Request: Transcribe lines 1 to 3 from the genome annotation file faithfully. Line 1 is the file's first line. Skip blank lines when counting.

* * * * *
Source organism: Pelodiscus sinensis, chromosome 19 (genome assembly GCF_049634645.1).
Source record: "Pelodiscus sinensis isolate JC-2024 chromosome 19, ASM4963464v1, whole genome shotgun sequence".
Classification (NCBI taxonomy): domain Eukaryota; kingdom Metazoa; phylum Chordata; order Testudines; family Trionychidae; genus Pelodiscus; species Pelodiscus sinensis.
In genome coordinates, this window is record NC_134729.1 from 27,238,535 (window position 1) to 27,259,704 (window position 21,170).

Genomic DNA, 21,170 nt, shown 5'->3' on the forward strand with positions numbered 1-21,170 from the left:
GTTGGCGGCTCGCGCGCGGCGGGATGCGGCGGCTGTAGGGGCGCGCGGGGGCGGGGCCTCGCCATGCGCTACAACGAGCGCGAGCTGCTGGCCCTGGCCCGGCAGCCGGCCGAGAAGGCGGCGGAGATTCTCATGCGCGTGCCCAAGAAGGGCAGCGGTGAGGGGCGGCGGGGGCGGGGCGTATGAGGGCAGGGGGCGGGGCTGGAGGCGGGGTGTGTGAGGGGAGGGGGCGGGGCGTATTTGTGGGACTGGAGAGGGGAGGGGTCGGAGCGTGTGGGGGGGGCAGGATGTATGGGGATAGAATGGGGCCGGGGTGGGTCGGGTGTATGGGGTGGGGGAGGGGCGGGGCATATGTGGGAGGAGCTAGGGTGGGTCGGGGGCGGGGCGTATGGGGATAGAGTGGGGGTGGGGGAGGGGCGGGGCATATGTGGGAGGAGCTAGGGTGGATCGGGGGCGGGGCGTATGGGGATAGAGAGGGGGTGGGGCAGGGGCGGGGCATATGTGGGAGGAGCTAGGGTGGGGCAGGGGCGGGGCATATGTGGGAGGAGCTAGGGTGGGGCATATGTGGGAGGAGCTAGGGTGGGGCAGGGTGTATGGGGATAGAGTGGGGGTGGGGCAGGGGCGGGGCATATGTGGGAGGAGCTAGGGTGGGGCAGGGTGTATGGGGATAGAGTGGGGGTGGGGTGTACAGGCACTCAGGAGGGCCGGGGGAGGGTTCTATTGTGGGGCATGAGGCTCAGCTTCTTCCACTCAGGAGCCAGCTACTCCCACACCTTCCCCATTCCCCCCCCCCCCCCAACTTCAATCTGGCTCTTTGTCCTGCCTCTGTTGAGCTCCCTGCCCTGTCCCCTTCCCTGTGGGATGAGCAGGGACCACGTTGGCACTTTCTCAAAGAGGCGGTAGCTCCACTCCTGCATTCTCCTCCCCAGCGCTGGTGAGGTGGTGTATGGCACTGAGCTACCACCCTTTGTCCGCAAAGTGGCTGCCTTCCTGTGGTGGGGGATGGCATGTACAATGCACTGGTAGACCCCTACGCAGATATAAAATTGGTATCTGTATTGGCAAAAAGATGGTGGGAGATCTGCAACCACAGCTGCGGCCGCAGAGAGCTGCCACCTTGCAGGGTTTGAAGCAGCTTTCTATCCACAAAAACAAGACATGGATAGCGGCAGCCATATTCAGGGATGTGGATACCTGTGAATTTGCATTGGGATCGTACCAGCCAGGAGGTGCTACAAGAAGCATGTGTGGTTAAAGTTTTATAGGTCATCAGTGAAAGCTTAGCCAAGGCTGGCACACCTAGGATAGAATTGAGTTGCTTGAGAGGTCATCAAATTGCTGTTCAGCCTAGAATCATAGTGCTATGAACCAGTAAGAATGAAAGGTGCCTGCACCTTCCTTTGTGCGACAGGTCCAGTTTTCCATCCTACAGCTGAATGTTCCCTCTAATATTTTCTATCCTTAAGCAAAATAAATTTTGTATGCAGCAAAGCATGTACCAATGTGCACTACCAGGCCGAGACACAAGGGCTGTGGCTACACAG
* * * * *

Source organism: Pelodiscus sinensis, chromosome 19 (genome assembly GCF_049634645.1).
Source record: "Pelodiscus sinensis isolate JC-2024 chromosome 19, ASM4963464v1, whole genome shotgun sequence".
Classification (NCBI taxonomy): domain Eukaryota; kingdom Metazoa; phylum Chordata; order Testudines; family Trionychidae; genus Pelodiscus; species Pelodiscus sinensis.